Feds Bust 90 Linked to Medicare Fraud Schemes Totaling $260M
As the result of a multi-city operation, the Medicare Fraud Strike Force has brought charges against scores of people, including doctors, nurses, and other medical professionals allegedly involved in false billing schemes.
Federal prosecutors on Tuesday unveiled charges against 90 people in six cities for their alleged roles in Medicare frauds that resulted in $260 million in false billings.
The defendants include 16 physicians and 11 other people identified as "medical professionals," according to a joint media release from the Departments of Justice and Health and Human Services.
Acting Assistant Attorney General David A. O'Neil said in prepared remarks that the crimes identified in the investigation "represent the face of healthcare fraud today—doctors billing for services that were never rendered, supply companies providing motorized wheelchairs that were never needed, recruiters paying kickbacks to get Medicare billing numbers of patients."
"The fraud was rampant, it was brazen, and it permeated every part of the Medicare system. But law enforcement continues to strike back. Using cutting-edge, data-driven investigative techniques, we are bringing fraudsters to justice and saving the American taxpayers billions of dollars."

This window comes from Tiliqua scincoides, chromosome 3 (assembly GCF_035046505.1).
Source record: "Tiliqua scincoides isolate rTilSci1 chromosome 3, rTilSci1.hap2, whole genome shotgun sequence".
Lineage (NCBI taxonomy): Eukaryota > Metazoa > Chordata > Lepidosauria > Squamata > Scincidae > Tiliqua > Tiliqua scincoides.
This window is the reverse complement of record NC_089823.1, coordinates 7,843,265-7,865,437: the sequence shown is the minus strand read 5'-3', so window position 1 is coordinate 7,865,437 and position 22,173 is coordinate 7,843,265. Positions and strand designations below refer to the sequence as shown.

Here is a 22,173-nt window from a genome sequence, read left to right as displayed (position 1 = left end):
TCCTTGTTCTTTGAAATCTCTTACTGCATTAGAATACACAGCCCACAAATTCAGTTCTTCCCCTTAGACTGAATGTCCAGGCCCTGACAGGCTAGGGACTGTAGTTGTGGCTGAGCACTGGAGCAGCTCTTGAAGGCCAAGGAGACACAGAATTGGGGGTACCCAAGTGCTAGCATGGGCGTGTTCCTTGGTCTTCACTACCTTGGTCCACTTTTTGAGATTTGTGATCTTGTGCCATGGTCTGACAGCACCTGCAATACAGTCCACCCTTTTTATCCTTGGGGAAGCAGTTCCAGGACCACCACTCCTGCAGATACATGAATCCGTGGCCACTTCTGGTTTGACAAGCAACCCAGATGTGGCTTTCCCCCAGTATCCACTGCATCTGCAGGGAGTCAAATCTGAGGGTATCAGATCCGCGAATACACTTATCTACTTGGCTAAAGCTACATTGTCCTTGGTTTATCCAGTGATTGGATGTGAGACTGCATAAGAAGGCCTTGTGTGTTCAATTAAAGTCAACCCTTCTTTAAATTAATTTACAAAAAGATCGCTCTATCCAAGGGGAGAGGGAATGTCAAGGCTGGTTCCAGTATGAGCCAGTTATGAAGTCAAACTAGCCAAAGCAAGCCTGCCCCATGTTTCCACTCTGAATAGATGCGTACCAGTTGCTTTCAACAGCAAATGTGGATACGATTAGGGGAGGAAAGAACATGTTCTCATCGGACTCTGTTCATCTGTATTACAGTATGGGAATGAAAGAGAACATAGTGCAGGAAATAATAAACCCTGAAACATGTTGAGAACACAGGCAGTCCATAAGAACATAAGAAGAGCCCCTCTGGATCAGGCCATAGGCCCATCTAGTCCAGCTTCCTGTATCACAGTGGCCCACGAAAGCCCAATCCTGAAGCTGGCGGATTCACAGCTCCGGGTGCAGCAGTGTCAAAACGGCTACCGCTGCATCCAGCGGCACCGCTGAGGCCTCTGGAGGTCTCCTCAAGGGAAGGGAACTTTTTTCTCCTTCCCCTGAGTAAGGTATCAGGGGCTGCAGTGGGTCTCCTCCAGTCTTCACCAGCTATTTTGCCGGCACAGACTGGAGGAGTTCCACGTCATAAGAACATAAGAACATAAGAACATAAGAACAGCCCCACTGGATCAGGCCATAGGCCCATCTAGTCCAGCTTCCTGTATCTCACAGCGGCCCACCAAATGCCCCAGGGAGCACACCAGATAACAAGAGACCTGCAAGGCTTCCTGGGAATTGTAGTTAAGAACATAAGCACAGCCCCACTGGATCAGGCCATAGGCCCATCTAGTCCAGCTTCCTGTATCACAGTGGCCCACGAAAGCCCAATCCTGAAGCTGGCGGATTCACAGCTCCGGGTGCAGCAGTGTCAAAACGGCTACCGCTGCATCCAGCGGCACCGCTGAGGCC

The investigations were led by the Medicare Fraud Strike Force in Los Angeles, Miami, Tampa, Houston, Brooklyn, and Detroit.
The defendants face charges including money laundering, conspiracy to commit healthcare fraud, and violations of anti-kickback statutes stemming from a number of schemes involving bogus medical treatments and services for home healthcare, mental health services, psychotherapy, physical and occupational therapy, durable medical equipment, and pharmacy fraud, federal officials said.
- As Medicare Advantage Cuts Loom, Disagreement Over Program's Stability
- 3 Management Lessons from a Supermarket Debacle
- Medicare Advantage Carriers See 'No Choice' But to Accept Cuts
- Physicians to Appeal 'Docs v. Glocks' Ruling in FL
- CA Fines 8 Hospitals for Medical Errors
- Centralizing the Revenue Cycle Protects the Bottom Line
- Revenue Cycles Get a Boost from Simple JPEG Files
- IOM Identifies GME Problems, Calls for Finance Changes
- Employers Weigh Risks, Benefits of Private Exchanges
- Premium Subsidy Fight Creating Uncertainty for Hospitals, Health Plans